Would you want a credit card that worked even after you have maxed out your credit limit?
Even after the card has expired”?
Let me tell you about the all new all new “forever card.” Just like Forever Stamps—-once you get this card it works “forever” whether you go bankrupt or get divorced—-even if the bank itself goes belly up.
And while it may not be worth a damn if you want to buy something—it will get you in the house when you loose your key—-or your “X” locks you out.
IF—–(There is always an “if” isn’t there?)
If, your lockset is not installed properly, the credit card can get you in the door in a jiffy.
IF—–(Yup—-there is yet another “if.”)
If, the door does not have a dead-bolt, or the dead-bolt has not been locked, the credit card can get you in the door in a jiffy.
The picture below is what a normal latch bolt looks like that has a “security pin.” The security pin is that little half cylinder shaped thingy on the latch bolt.
In this next picture you can see the security pin depressed into the edge of the door.
Under normal operation, the latch bolt enters the hole in the jamb but the pin stays recessed in the edge of the door. You see, if the security pin stays in the edge of the door the latch bolt should not be able to be pushed into the edge of the door when the door is locked. In the unlocked position both latch bolt and security pin easily push into the edge of the door.
In the “locked” position this pin should stay “inside” the edge of the door. If it enters the strike plate on the door jamb—-the door can often be credit-carded to open the door.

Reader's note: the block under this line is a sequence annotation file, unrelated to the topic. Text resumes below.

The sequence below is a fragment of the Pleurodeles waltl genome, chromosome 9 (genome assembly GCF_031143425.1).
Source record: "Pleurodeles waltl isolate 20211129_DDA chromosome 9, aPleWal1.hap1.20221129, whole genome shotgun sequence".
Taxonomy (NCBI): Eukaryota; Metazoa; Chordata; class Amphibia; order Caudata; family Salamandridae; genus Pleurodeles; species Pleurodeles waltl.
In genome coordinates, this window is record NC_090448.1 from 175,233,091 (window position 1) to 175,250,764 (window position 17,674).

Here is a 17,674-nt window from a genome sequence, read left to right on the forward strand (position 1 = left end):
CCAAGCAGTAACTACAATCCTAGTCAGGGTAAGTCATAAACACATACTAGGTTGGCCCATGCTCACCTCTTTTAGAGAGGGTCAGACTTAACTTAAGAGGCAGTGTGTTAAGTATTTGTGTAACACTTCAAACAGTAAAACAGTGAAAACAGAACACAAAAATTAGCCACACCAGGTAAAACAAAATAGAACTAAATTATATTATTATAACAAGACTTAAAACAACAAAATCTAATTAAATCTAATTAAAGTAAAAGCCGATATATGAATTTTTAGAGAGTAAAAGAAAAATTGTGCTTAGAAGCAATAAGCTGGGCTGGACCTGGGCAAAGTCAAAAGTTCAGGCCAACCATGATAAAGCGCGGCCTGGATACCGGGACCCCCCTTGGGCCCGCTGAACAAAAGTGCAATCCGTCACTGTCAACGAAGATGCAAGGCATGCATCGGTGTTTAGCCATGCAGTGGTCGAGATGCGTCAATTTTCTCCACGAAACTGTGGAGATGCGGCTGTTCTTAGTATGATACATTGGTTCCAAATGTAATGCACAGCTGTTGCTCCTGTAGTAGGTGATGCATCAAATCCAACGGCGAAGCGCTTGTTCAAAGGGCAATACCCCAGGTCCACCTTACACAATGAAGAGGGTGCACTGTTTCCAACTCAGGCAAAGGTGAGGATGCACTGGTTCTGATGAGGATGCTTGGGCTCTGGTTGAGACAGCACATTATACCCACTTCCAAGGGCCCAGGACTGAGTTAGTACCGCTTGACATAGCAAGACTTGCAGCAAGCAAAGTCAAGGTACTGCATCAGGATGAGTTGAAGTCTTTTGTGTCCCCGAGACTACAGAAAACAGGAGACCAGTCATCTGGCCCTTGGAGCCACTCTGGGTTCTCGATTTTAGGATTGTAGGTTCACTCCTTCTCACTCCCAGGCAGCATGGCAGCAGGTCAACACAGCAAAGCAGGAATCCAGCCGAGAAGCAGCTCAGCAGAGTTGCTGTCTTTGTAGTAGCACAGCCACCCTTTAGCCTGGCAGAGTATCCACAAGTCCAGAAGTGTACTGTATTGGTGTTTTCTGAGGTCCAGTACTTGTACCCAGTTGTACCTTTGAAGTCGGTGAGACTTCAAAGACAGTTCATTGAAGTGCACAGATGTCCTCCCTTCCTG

Essentially what this means is that the door is NOT ACTULLY LOCKED—if the security pin enters the strike plate.
The picture to the right is of a normal strike plate. The security pin should not enter the rectangular opening made for the latch bolt.
The above scenario is for “in-swinging” doors.
The same condition on an “out-swinging” door (without a security latch cover) makes entry even easier—-only this time one would use a pocket knife instead of a credit card. The solution is to move the strike plate toward the weather-stripping enough to prevent the pin from entering the hole—-usually 1/8” or less.
Because there can be lots of other variables and because this is a personal safety issue, this repair should only be done by someone that knows what they are doing. Doors that have metal interlocking types of weather-stripping are much less vulnerable to this defect. Doors that have the cushy foam type weather-stripping are the most vulnerable.
I find this condition on nearly 80% of all doors with this type of a lockset—-so go check yours now—-and report back here what you discover. Of course doors with dead-bolts make the door secure—regardless of what is going on with the hand-set.
By Charles Buell, Real Estate Inspections in Seattle
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